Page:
“Many celebrities and influencers have come forward with their mental health stories, which can normalize the conversation, and is helpful for younger generations to understand that they are not alone,” says Champion.

That’s one reason Connections Academy is hosting a series of virtual Emotional Fitness talks with Olympic athletes who are alums of the virtual school during Mental Health Awareness Month. These talks are free, open to the public and include relatable topics such as success and failure, leadership, empowerment and authenticity. For instance, on May 18, Olympic women’s ice hockey player Lyndsey Fry will speak on finding your own style of confidence, and on May 25, Olympic figure skater Karen Chen will share advice for keeping calm under pressure.

Family support plays a huge role as well. While the pandemic has been challenging in and of itself, it has actually helped families identify mental health struggles as they’ve spent more time together.

“Parents gained greater insight into their child’s behavior and moods, how they interact with peers and teachers,” says Champion. “For many parents this was eye-opening and revealed the need to focus on mental health.”

It’s not always easy to tell if a teen is dealing with normal emotional ups and downs or if they need extra help, but there are some warning signs caregivers can watch for.

“Being attuned to your child’s mood, affect, school performance, and relationships with friends or significant others can help you gauge whether you are dealing with teenage normalcy or something bigger,” Champion says. Depending on a child’s age, parents should be looking for the following signs, which may be co-occurring:

  • Perpetual depressed mood
  • Rocky friend relationships
  • Spending a lot of time alone and refusing to participate in daily activities
  • Too much or not enough sleep
  • Not eating a regular diet
  • Intense fear or anxiety
  • Drug or alcohol use
  • Suicidal ideation (talking about being a burden or giving away possessions) or plans

“You know your child best. If you are unsure if your child is having a rough time or if there is something more serious going on, it is best to reach out to a counselor or doctor to be sure,” says Champion. “Always err on the side of caution.”

If it appears a student does need help, what next? Talking to a school counselor can be a good first step, since they are easily accessible and free to visit.

“Just getting students to talk about their struggles with a trusted adult is huge,” says Champion. “When I meet with students and/or their families, I work with them to help identify the issues they are facing. I listen and recommend next steps, such as referring families to mental health resources in their local areas.”

Just as parents would take their child to a doctor for a sprained ankle, they shouldn’t be afraid to ask for help if a child is struggling mentally or emotionally. Parents also need to realize that they may not be able to help them on their own, no matter how much love and support they have to offer.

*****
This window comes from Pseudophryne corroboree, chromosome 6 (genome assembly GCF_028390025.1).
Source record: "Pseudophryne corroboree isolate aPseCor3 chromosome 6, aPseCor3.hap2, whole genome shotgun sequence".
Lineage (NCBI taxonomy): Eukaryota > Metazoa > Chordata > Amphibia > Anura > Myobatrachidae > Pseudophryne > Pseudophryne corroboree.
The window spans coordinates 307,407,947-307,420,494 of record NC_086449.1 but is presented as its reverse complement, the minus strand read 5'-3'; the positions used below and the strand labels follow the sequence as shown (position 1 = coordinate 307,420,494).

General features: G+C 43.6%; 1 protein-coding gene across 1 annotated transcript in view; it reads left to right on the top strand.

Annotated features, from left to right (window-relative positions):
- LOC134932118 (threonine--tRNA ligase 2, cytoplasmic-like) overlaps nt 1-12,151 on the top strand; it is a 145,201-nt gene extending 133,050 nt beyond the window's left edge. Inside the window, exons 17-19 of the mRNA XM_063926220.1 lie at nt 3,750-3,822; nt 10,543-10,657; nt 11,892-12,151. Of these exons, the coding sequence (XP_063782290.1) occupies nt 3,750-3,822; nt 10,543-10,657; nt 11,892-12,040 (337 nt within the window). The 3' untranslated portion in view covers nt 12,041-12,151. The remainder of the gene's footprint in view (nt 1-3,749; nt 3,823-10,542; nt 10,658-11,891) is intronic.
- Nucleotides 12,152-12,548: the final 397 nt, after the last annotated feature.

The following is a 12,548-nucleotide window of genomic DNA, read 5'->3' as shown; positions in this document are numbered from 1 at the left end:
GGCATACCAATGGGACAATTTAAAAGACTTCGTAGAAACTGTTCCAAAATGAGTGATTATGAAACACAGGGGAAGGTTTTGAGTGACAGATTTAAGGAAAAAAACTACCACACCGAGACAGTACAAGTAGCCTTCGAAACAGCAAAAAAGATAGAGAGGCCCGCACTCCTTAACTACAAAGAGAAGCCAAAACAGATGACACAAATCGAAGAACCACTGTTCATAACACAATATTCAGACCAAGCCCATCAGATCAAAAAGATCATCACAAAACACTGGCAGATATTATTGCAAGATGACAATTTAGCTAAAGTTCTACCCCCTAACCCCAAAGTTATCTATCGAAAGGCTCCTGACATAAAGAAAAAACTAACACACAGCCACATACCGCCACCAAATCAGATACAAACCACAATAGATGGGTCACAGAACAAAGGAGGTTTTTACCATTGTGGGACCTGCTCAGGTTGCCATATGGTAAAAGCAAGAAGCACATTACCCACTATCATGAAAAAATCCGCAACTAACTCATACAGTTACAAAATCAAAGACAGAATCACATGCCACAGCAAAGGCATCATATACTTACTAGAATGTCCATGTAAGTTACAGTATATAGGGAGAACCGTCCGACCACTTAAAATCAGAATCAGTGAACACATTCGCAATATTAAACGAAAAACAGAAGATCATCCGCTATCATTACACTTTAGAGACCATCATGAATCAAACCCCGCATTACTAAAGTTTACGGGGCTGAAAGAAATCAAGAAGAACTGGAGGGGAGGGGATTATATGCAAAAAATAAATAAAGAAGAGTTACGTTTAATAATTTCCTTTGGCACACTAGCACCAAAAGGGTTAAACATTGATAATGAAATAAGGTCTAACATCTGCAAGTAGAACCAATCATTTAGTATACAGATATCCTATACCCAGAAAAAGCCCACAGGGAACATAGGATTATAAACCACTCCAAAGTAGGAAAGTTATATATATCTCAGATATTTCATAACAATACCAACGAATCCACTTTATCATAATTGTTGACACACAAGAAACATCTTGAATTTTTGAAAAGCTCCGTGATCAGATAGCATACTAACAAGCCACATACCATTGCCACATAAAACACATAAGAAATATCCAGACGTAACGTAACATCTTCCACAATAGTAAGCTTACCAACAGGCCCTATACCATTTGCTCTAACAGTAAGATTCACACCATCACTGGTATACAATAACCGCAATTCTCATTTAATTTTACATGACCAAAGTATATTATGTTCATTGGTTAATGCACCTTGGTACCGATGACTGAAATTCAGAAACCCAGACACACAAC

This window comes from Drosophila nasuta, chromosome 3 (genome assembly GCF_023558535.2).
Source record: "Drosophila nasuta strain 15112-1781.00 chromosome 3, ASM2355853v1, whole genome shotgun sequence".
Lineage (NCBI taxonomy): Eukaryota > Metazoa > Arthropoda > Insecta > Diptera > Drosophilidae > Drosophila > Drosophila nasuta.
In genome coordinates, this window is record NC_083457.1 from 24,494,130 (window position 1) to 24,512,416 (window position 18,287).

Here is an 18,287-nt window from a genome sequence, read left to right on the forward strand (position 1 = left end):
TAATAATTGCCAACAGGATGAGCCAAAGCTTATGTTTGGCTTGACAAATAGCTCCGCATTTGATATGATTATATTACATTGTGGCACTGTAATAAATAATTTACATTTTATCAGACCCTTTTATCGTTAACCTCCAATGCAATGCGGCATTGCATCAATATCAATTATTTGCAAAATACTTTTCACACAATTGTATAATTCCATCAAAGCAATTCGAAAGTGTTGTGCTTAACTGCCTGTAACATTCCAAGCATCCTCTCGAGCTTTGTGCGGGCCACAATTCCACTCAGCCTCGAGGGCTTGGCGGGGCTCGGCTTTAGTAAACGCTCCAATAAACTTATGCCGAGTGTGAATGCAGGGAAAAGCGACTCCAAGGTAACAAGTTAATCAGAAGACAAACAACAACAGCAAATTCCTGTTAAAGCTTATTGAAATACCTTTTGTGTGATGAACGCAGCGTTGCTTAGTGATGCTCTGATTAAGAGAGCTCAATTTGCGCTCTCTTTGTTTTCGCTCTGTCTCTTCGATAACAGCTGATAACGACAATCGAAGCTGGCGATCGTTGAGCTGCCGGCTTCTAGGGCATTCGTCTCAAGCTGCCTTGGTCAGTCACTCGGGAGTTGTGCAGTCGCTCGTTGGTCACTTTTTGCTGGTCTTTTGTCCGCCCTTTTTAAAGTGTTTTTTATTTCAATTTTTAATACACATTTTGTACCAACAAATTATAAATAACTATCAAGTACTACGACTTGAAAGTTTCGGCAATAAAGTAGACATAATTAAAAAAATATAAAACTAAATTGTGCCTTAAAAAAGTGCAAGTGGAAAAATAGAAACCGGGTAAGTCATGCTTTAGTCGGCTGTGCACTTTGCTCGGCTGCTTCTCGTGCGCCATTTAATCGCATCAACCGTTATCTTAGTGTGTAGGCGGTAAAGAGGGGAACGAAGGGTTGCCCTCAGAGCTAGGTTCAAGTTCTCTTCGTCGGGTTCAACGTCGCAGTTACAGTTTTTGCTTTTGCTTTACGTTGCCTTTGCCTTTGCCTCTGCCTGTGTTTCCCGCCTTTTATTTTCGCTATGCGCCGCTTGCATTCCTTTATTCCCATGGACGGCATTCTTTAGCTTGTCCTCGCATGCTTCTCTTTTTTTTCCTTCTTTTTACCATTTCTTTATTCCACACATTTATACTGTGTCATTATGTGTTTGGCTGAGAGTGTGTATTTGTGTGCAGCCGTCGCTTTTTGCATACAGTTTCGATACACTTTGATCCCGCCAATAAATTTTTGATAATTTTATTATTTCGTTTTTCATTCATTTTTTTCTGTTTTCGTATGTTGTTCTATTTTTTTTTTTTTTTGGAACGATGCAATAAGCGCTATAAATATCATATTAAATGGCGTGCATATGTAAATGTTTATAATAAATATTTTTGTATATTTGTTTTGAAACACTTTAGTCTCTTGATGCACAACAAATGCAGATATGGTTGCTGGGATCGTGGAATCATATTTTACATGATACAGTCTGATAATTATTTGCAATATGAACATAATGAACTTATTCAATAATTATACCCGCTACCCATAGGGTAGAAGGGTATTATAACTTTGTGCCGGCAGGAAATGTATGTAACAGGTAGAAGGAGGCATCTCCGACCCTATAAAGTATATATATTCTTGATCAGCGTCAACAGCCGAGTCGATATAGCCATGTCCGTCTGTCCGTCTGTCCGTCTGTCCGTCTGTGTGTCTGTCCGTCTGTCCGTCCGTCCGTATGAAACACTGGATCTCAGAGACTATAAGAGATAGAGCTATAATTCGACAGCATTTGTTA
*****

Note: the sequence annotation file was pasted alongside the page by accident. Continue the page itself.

“That is a hard concept to accept when parents can feel solely responsible for their child’s welfare and well-being,” says Champion. “The adage still stands—it takes a village to raise a child. Be sure you are surrounding yourself and your child with a great support system to help tackle life’s many challenges.”

That village can include everyone from close family to local community members to public figures. Helping young people learn to manage their mental health is a gift we can all contribute to, one that will serve them for a lifetime.

Join athletes, Connections Academy and Upworthy for candid discussions on mental health during Mental Health Awareness Month. Learn more and find resources here.

TikTok about '80s childhood is a total Gen X flashback.

As a Gen X parent, it's weird to try to describe my childhood to my kids. We're the generation that didn't grow up with the internet or cell phones, yet are raising kids who have never known a world without them. That difference alone is enough to make our 1980s childhoods feel like a completely different planet, but there are other differences too that often get overlooked.

How do you explain the transition from the brown and orange aesthetic of the '70s to the dusty rose and forest green carpeting of the '80s if you didn't experience it? When I tell my kids there were smoking sections in restaurants and airplanes and ashtrays everywhere, they look horrified (and rightfully so—what were we thinking?!). The fact that we went places with our friends with no quick way to get ahold of our parents? Unbelievable.

One day I described the process of listening to the radio, waiting for my favorite song to come on so I could record it on my tape recorder, and how mad I would get when the deejay talked through the intro of the song until the lyrics started. My Spotify-spoiled kids didn't even understand half of the words I said.

And '80s hair? With the feathered bangs and the terrible perms and the crunchy hair spray? What, why and how?

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Pets

Ginger the dog reunited with family 5 years after being stolen

Ginger's family never gave up hope, and it payed off.

Ginger the dog was missing for five years before being reunited with her family.

A sweet pup is finally home with her family where she belongs after way too many years away.

Ginger the dog was stolen from her family back in 2017. Her owner, Barney Lattimore of Janesville, Wisconsin, never gave up the hope that his sweet girl was out there somewhere. Whenever he'd see a dog listed on a rescue website or humane society website that even remotely resembled his Ginger, he would inquire about the dog. Unfortunately, it was never her. You'd think that after a while he would stop, but if he had, he likely wouldn't have gotten the sweetest reunion.

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"Veteran" mom and "new" mom parent differently.

When a couple has their first child, they start out with the greatest of intentions and expectations. The child will only eat organic food. They will never watch TV or have screen time and will always stay clean.

But soon, reality sets in and if they have more kids, they'll probably be raised with a lot less attention. As a result, first-born kids turn out a bit differently than their younger siblings.

"Rules are a bit more rigid, attention and validation is directed and somewhat excessive," Niro Feliciano, LCSW, a psychotherapist and anxiety specialist, told Parents. "As a result, firstborns tend to be leaders, high achievers, people-pleasing, rule-following and conscientious, several of the qualities that tend to predict success."